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I Delayed Choice Black Hole Experiment

  1. Aug 16, 2016 #1
    What if our quantum eraser was a black hole? There's talk of event horizons preserving all the information that crosses them? Could we test this hypothesis by seeing whether or not black holes make good quantum erasers?

    Depending on the distance to the black hole - it might be hundreds, thousands, or billions of years to reach it - and even then, the photons would just redshift into oblivion from our perspective, but we wouldn't have to wait all that time. The presence of a clump pattern or an interference pattern at the time of the experiment would, in effect, predict that future event?

    What would happen if we sent those photons into orbit around the black hole? They'd be in suspended animation, but not irrevocably so. We could choose to intercept their orbits at some future date, or choose not to. This would really put the CHOICE into the "delayed choice experiment." If we got a clump pattern, what's to stop us from never ever intercepting the orbits of the twin photons, or for that matter, from sending the photons careening into the black hole? Would fate intervene, causing someone, maybe millions of years in the future, to intercept the photons and harvest their info? If we got an intervenence pattern, what's to stop us from intercepting the orbits of the photons and harvesting their info?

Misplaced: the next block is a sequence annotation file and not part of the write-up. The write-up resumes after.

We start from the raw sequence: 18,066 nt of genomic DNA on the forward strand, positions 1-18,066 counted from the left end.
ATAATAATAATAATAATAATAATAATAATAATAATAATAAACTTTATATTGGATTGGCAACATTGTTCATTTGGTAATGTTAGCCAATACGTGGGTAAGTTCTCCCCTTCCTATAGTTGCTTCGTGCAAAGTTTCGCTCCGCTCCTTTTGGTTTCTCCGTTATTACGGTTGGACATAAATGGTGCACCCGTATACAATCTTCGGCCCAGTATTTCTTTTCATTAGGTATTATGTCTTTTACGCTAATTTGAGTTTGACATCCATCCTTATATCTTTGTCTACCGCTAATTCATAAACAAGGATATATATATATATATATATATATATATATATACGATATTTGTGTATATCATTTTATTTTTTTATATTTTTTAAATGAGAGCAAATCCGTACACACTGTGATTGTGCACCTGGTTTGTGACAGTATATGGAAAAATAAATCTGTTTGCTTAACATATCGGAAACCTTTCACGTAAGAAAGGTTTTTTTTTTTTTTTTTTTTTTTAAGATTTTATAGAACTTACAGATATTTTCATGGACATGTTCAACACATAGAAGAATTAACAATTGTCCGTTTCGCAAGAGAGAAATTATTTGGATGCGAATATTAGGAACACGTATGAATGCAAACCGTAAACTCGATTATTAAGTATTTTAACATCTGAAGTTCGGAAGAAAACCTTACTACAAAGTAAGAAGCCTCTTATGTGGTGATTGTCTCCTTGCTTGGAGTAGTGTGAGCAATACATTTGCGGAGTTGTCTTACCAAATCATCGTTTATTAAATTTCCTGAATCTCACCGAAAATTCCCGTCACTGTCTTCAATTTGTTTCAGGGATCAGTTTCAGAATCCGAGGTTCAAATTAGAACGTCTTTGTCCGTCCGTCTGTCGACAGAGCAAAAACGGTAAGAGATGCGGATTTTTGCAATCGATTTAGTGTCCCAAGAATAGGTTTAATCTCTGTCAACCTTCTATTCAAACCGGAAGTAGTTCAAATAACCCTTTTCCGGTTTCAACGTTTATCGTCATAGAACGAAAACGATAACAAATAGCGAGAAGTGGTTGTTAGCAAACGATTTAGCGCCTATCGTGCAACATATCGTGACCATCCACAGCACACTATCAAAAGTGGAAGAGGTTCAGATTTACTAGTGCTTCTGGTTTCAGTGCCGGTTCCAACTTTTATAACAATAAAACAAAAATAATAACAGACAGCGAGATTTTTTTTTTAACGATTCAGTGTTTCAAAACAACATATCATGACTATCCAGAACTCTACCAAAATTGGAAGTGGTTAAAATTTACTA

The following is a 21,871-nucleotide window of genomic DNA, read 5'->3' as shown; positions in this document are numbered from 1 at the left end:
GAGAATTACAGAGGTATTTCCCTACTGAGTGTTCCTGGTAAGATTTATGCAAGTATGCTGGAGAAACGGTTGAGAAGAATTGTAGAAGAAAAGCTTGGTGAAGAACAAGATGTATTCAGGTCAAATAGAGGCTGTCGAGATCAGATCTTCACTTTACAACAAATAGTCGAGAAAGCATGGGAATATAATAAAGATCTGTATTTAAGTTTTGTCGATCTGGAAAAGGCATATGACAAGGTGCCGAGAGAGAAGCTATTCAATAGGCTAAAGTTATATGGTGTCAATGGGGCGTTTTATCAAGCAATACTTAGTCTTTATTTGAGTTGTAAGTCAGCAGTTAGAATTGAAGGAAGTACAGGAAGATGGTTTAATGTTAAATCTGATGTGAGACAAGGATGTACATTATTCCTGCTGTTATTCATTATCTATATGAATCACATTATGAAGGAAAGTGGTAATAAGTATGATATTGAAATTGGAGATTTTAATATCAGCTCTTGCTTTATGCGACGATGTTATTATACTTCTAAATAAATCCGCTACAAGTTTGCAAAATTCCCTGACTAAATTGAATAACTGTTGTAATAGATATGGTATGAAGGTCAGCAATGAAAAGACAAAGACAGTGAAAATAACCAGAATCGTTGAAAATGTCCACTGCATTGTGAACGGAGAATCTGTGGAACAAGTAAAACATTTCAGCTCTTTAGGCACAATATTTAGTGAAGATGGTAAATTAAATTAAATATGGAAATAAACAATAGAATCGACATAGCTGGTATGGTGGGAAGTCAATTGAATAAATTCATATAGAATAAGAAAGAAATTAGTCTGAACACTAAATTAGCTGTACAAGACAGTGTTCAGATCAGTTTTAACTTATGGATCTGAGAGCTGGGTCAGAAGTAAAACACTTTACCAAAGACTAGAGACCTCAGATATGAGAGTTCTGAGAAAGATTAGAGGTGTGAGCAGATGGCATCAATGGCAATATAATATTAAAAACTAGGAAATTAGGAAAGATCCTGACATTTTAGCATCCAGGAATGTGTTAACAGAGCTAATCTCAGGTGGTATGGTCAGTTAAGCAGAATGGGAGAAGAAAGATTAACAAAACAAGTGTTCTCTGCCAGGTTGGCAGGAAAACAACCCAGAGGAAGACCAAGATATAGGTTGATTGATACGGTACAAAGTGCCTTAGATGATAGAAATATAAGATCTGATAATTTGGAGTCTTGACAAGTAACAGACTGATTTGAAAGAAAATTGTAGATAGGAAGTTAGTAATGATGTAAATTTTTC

What about a new addition to SETI. We send the photons to exoplanets. Usually, we'll get interference patterns, but if we ever get clump patterns, that means something on or near those exoplanets is "detecting" the photons?? I'm honestly asking
  2. jcsd
  3. Aug 16, 2016 #2
    would you want to get close enough to find out???
  4. Aug 18, 2016 #3
    You seem to have the misconception that choosing to erase which-path information changes the observed pattern from "clump pattern" to "interference pattern". This is not the case.
    In delayed choice quantum eraser experiments, the overall observed pattern does not change. Instead, when we chose to erase the which-path information, we are able to obtain a new bit of information which lets us divide the photons into two groups. Each group forms an interference pattern by itself, but the patterns from the two are complementary to each other and combine to the same old "clump pattern" overall.
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